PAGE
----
Central Banks, Earnings, and the Futures Markets

Beyond the numbers, BoJ commentary warrants investor attention. Bank of Japan Board Member Hajime Takata is on the calendar to speak.

On the earnings calendar, Harvey Norman Holdings (ASX: HVN) and Nickel Mines earnings (ASX: NIC) need consideration.

On Thursday, the ASX 200 and the Nikkei futures were down 5 and 40 points, respectively. Investor jitters before US inflation figures on Thursday could limit the influence of the Asianeconomic calendaron the Asian markets.

ASX 200

ASX200 290224 Daily Chart

The ASX 200 declined by 0.03% on Wednesday. Tech stocks offset losses across bank, gold, mining, and oil stocks. The S&P ASX All Technology Index (XTX) rallied 1.72%.

The big four banks had a negative Wednesday session. The Commonwealth Bank of Australia (CBA) and National Australia Bank Ltd. (NAB) fell by 0.99% and 0.59%, respectively. ANZ Group Holdings Ltd (ANZ) and Westpac Banking Corp. (WBC) ended the day down 0.11% and 0.19%, respectively.

Gold (XAU/USD) stocks also pressured the ASX 200. Northern Star Resources Ltd. (NST) and Evolution Mining Ltd. fell by 1.02% and 0.69%, respectively.

Mining and oil stocks had a mixed Wednesday session.

BHP Group Ltd (BHP) and Fortescue Metals Group Ltd. (FMG) declined by 0.20% and 1.66%, respectively. Rio Tinto Ltd. (RIO) gained 0.20%.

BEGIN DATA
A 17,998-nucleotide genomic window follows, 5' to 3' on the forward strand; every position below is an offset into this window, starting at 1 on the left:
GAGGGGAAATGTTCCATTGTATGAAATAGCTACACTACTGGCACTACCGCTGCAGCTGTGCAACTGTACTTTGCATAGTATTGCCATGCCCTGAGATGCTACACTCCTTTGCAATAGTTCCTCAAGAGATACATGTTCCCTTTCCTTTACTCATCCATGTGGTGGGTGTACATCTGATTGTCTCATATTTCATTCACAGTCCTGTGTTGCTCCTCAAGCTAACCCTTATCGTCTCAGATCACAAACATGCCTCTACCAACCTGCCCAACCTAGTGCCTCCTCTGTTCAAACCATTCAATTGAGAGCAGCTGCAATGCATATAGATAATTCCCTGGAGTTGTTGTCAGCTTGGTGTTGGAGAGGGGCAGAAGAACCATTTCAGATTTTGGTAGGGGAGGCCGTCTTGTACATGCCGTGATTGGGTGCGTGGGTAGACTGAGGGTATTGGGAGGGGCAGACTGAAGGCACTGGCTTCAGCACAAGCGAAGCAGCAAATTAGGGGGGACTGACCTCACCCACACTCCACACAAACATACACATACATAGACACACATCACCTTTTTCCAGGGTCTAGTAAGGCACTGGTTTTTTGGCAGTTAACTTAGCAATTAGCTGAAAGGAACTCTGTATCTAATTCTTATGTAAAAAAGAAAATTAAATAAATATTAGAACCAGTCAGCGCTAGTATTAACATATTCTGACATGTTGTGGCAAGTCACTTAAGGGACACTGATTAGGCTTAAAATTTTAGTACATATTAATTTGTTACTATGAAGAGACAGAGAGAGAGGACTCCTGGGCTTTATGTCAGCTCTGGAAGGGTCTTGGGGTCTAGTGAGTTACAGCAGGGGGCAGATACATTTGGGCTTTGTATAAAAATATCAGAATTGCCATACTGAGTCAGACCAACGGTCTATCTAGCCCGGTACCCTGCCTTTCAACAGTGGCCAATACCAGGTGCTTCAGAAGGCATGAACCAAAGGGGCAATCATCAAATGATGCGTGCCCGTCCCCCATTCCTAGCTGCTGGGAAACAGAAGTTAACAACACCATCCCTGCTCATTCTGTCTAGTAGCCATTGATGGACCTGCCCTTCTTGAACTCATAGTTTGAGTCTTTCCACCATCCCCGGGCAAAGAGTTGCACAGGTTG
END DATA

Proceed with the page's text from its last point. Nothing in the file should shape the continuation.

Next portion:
Woodside Energy Group Ltd (WDS) fell by 0.36%, while Santos Ltd (STO) ended the day up 1.43%.

Hang Seng Index

HSI 290224 Daily Chart

On Wednesday, the Hang Seng Index declined by 1.51%. Property and tech stocks contributed to the losses. The Hang Seng Tech Index (HSTECH) and Hang Seng Mainland Properties Index (HSMPI) slid by 2.19% and 3.69%, respectively. News of a liquidation petition filed against Country Garden impacted the property sector.

Alibaba (9988) and Tencent (0700) ended the session down 1.66% and 2.67%, respectively.

Bank stocks had another mixed session. HSBC (0005) gained 0.17%. China Construction Bank (0939) and Industrial Commercial Bank (1398) declined by 1.42% and 0.98%, respectively.

The Nikkei 225

Nikkei 290224 Daily Chart

(Graph for reference purposes only)

The Nikkei slipped by 0.08% on Wednesday. Rising bets on a Bank of Japan pivot from negative rates left the Nikkei in negative territory. A stronger USD/JPY limited the downside.

Bank stocks had a negative Wednesday session. Sumitomo Mitsui Financial Group Inc. (8316) and Mitsubishi UFJ Financial Group Inc. (8306) fell by 1.17% and 1.01%, respectively.

However, the main components of the Nikkei had a mixed session.

Softbank Group Corp. (9948) and Fast Retailing Co. Ltd. fell by 0.81% and 0.32%, respectively. Sony Group Corp. (6758) declined by 0.08%.

Tokyo Electron Ltd. (8035) and KDDI Corp. (9433) bucked the trend, gaining 0.63% and 0.49%, respectively.

For upcoming economic events, refer to our economic calendar.

This article was originally posted on FX Empire

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The views and opinions expressed herein are the views and opinions of the author and do not necessarily reflect those of Nasdaq, Inc.